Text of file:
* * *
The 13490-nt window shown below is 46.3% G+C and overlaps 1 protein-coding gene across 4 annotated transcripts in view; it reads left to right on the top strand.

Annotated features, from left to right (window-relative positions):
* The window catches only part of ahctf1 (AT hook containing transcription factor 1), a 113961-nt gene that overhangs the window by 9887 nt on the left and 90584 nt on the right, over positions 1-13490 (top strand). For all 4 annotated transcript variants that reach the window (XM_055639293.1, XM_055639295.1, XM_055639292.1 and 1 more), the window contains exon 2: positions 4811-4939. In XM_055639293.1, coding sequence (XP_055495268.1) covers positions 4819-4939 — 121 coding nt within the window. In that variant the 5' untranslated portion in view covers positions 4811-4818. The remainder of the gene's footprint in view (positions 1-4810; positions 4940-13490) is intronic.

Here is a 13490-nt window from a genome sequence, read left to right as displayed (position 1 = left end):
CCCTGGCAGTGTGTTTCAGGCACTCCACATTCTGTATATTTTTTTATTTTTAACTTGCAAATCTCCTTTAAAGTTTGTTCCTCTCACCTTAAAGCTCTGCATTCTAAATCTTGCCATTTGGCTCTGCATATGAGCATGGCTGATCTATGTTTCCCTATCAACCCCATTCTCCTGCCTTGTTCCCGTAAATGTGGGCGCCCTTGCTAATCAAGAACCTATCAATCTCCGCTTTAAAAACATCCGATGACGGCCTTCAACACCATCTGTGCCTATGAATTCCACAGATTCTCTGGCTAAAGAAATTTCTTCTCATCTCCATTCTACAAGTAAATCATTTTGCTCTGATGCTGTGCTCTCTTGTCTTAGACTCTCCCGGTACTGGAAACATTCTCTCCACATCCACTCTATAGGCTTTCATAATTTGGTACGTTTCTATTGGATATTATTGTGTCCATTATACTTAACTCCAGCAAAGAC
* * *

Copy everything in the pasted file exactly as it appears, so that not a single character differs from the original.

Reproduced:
The 13490-nt window shown below is 46.3% G+C and overlaps 1 protein-coding gene across 4 annotated transcripts in view; it reads left to right on the top strand.

Annotated features, from left to right (window-relative positions):
* The window catches only part of ahctf1 (AT hook containing transcription factor 1), a 113961-nt gene that overhangs the window by 9887 nt on the left and 90584 nt on the right, over positions 1-13490 (top strand). For all 4 annotated transcript variants that reach the window (XM_055639293.1, XM_055639295.1, XM_055639292.1 and 1 more), the window contains exon 2: positions 4811-4939. In XM_055639293.1, coding sequence (XP_055495268.1) covers positions 4819-4939 — 121 coding nt within the window. In that variant the 5' untranslated portion in view covers positions 4811-4818. The remainder of the gene's footprint in view (positions 1-4810; positions 4940-13490) is intronic.

Here is a 13490-nt window from a genome sequence, read left to right as displayed (position 1 = left end):
CCCTGGCAGTGTGTTTCAGGCACTCCACATTCTGTATATTTTTTTATTTTTAACTTGCAAATCTCCTTTAAAGTTTGTTCCTCTCACCTTAAAGCTCTGCATTCTAAATCTTGCCATTTGGCTCTGCATATGAGCATGGCTGATCTATGTTTCCCTATCAACCCCATTCTCCTGCCTTGTTCCCGTAAATGTGGGCGCCCTTGCTAATCAAGAACCTATCAATCTCCGCTTTAAAAACATCCGATGACGGCCTTCAACACCATCTGTGCCTATGAATTCCACAGATTCTCTGGCTAAAGAAATTTCTTCTCATCTCCATTCTACAAGTAAATCATTTTGCTCTGATGCTGTGCTCTCTTGTCTTAGACTCTCCCGGTACTGGAAACATTCTCTCCACATCCACTCTATAGGCTTTCATAATTTGGTACGTTTCTATTGGATATTATTGTGTCCATTATACTTAACTCCAGCAAAGAC